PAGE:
If It Sounds Too Good To Be True, It Is
How To Protect Yourself Against Cashier's Check Fraud
from the ABA Education Foundation
Online auction sites are a popular way to buy and sell collectibles, jewelry, even cars; however, internet auction transactions are not always safe. A new fraud, the cashier's check or "advance fee" fraud has become more prevalent as online auction sites and classified ads have gained popularity. In many cases, large ticket items lure this type of fraud artist to a victim.
The typical fraud scenario is somewhat confusing, which is probably one of the reasons why the fraud artist is successful.
Let's say you post an ad for your car on an online auction Web site for $3,000. A foreign buyer bids on the car for the full asking price. When payment is arranged the buyer says there is someone in the United States who owes him money. The person who owes the buyer money offers to send you a cashier's check for $5,000 and asks that you wire back the difference to the buyer. You agree because they offer you a small commission for brokering the deal. You receive the cashier's check, deposit it, and because cashier's checks are mistakenly thought to be as good as cash, wire the leftover sum to the buyer. Ten days later your bank informs you that the cashier's check was fraudulent and that you're responsible for any money you've drawn against it. Unfortunately, you've lost your money and merchandise to a scam.
There are variations on the scheme as well. A seller could just as easily attempt to scam you, and not all scammers are from outside the U.S. Cashier's Check fraud is growing as auction and classifieds Web sites become more popular.
Online auction fraud registers the largest number of complaints to the FTC's Consumer Sentinel database. But don't give up your addiction to online auctioning yet. If you safeguard your identity, take your time transferring funds, and keep alert for possible scams, your risk of becoming a victim will be going, going, gone.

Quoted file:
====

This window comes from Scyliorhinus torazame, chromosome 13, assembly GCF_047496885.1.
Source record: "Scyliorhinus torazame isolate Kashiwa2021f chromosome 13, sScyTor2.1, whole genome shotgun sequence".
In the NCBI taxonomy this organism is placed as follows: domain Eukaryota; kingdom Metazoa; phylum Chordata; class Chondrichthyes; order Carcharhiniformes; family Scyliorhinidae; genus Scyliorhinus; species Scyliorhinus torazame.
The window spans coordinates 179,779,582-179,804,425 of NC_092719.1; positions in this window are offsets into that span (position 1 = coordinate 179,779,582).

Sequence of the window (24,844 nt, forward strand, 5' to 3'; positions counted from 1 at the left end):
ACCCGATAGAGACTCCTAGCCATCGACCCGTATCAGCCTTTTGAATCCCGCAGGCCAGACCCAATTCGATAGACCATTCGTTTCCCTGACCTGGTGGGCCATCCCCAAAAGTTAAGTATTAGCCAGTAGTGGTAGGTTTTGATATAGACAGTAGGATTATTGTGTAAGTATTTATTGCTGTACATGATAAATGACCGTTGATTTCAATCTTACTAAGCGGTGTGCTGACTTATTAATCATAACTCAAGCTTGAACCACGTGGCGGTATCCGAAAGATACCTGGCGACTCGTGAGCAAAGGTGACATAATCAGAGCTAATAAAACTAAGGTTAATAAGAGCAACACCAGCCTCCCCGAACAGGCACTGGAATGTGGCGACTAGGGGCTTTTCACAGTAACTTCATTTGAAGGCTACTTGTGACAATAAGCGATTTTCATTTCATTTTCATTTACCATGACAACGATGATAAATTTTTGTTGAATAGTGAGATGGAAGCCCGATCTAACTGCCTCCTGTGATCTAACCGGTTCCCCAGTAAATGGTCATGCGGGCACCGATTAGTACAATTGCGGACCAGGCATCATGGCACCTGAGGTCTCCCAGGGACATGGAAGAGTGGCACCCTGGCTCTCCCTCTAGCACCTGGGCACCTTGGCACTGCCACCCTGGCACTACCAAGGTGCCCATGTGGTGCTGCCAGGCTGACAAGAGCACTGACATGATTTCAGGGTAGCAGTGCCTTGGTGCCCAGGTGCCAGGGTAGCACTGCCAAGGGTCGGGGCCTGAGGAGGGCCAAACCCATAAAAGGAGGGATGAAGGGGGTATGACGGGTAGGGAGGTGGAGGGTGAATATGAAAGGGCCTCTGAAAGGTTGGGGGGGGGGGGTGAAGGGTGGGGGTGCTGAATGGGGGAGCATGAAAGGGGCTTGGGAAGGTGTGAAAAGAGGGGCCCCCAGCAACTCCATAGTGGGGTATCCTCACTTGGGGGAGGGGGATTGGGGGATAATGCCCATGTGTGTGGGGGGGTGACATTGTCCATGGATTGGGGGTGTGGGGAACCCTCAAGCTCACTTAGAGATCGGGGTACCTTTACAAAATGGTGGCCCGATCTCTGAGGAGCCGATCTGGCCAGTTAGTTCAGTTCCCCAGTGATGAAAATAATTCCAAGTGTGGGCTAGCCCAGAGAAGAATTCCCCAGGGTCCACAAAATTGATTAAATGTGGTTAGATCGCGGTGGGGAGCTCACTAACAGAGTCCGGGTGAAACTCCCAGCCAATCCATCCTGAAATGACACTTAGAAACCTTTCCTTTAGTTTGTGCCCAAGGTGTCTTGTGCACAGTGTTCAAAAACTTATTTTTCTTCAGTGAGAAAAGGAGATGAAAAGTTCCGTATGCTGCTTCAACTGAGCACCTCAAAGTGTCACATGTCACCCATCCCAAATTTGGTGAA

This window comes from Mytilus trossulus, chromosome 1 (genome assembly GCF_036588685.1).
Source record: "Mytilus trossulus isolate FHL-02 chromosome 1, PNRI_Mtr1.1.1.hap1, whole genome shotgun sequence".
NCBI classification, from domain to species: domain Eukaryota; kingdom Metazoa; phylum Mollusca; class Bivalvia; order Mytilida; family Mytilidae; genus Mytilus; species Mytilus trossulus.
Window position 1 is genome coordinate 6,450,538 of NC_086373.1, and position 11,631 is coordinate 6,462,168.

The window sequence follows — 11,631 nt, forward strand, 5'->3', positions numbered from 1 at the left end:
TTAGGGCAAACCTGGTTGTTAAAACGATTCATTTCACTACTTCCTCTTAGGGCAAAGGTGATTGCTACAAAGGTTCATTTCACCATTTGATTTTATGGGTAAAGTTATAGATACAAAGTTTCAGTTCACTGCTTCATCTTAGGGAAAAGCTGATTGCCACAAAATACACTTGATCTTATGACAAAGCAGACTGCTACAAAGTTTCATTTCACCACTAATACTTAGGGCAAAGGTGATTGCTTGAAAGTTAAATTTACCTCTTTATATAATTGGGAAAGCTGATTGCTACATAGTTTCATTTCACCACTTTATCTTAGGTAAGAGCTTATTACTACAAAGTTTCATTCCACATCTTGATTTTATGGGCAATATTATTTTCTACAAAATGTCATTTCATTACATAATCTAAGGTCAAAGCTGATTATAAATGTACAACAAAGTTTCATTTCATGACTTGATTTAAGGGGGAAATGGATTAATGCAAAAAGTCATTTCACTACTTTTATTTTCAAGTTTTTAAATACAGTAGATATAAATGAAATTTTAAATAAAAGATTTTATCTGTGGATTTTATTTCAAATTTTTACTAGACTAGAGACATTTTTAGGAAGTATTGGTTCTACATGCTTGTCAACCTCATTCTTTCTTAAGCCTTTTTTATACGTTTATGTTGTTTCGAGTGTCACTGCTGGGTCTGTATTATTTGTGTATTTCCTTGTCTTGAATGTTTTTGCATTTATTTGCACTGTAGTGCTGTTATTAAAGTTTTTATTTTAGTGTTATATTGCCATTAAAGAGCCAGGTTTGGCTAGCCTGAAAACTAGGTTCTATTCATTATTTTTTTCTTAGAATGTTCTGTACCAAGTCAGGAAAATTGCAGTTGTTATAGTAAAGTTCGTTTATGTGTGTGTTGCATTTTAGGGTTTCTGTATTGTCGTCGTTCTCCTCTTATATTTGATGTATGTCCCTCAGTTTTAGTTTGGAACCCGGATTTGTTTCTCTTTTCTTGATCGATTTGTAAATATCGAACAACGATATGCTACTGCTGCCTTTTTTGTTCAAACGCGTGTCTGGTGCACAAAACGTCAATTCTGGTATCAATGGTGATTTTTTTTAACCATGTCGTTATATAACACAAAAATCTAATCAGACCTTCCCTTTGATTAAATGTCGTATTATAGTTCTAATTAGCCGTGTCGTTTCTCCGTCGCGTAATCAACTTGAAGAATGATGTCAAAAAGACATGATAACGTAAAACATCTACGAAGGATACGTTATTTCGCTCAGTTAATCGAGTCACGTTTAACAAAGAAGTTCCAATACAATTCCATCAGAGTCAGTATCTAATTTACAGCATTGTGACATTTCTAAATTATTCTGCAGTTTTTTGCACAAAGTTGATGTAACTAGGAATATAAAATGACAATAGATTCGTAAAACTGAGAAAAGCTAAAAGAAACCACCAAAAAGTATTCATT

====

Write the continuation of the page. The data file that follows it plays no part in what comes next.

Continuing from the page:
Check Scams in Your Mailbox: WJLA ABC 7 News Story on Cashier's Check Fraud
The American Bankers Association offers the following tips to protect consumers from cashier's check and "advance fee" fraud schemes:
Use caution when dealing with foreign buyers and sellers.
Beware if the buyer or seller asks you to send money quickly. Banks often take 10 days or more to determine if a cashier's check is counterfeit. Do not ship the goods or spend any of the funds sent to you until 10 days to two weeks after you deposit the cashier's check.
Insist on a cashier's check drawn on a local bank, or a bank that has a local branch. Insist on a cashier's check for the exact amount.
Check the FDIC's Institution Directory to make sure the bank is legitimate.
These fraud artists tend to target vulnerable people, senior citizens and young adults. Alert any family members who may be at risk.
No legitimate company will offer to pay you by arranging to send you a check and asking you to wire some of the money back. If that's the pitch, it's a scam.
Become familiar with any auction site you visit online. Find out what protections the auction site offers buyers and sellers. Don't assume the rules are standard for all auction sites.
Find out as much as you can about the other party you're dealing with on an online auction site. Be wary of those who try to lure you away from the Web site with promises of a better deal.
Save all transaction information.
Protect your privacy. Never provide your Social Security number, driver's license number, credit card number or bank account information.
Never agree to travel to meet your buyer or seller.
For more tips and information, visit the following:
Don't get taken in by a fake check scam! ABA and the U.S. Postal Service have developed a Web site to educate consumers about fake check fraud. Check out the campaign.
Questions? Contact ABA Education Foundation.